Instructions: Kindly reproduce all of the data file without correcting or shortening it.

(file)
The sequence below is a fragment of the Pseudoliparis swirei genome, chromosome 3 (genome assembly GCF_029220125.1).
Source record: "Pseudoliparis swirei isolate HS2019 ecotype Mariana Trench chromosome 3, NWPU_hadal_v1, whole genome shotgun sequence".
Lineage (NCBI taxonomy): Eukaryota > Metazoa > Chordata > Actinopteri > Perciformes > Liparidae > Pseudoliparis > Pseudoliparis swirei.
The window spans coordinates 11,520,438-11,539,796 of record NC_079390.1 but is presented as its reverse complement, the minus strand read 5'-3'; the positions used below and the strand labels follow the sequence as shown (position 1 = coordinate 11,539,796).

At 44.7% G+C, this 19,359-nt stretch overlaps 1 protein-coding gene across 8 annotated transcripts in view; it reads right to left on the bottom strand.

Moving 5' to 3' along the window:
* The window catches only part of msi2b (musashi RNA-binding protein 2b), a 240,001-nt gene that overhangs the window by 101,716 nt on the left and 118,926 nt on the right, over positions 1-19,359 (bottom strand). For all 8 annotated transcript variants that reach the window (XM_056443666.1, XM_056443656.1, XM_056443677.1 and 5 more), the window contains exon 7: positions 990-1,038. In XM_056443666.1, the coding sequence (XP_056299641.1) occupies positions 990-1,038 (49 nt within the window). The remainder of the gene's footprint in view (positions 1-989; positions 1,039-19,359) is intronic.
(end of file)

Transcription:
The sequence below is a fragment of the Pseudoliparis swirei genome, chromosome 3 (genome assembly GCF_029220125.1).
Source record: "Pseudoliparis swirei isolate HS2019 ecotype Mariana Trench chromosome 3, NWPU_hadal_v1, whole genome shotgun sequence".
Lineage (NCBI taxonomy): Eukaryota > Metazoa > Chordata > Actinopteri > Perciformes > Liparidae > Pseudoliparis > Pseudoliparis swirei.
The window spans coordinates 11,520,438-11,539,796 of record NC_079390.1 but is presented as its reverse complement, the minus strand read 5'-3'; the positions used below and the strand labels follow the sequence as shown (position 1 = coordinate 11,539,796).

At 44.7% G+C, this 19,359-nt stretch overlaps 1 protein-coding gene across 8 annotated transcripts in view; it reads right to left on the bottom strand.

Moving 5' to 3' along the window:
* The window catches only part of msi2b (musashi RNA-binding protein 2b), a 240,001-nt gene that overhangs the window by 101,716 nt on the left and 118,926 nt on the right, over positions 1-19,359 (bottom strand). For all 8 annotated transcript variants that reach the window (XM_056443666.1, XM_056443656.1, XM_056443677.1 and 5 more), the window contains exon 7: positions 990-1,038. In XM_056443666.1, the coding sequence (XP_056299641.1) occupies positions 990-1,038 (49 nt within the window). The remainder of the gene's footprint in view (positions 1-989; positions 1,039-19,359) is intronic.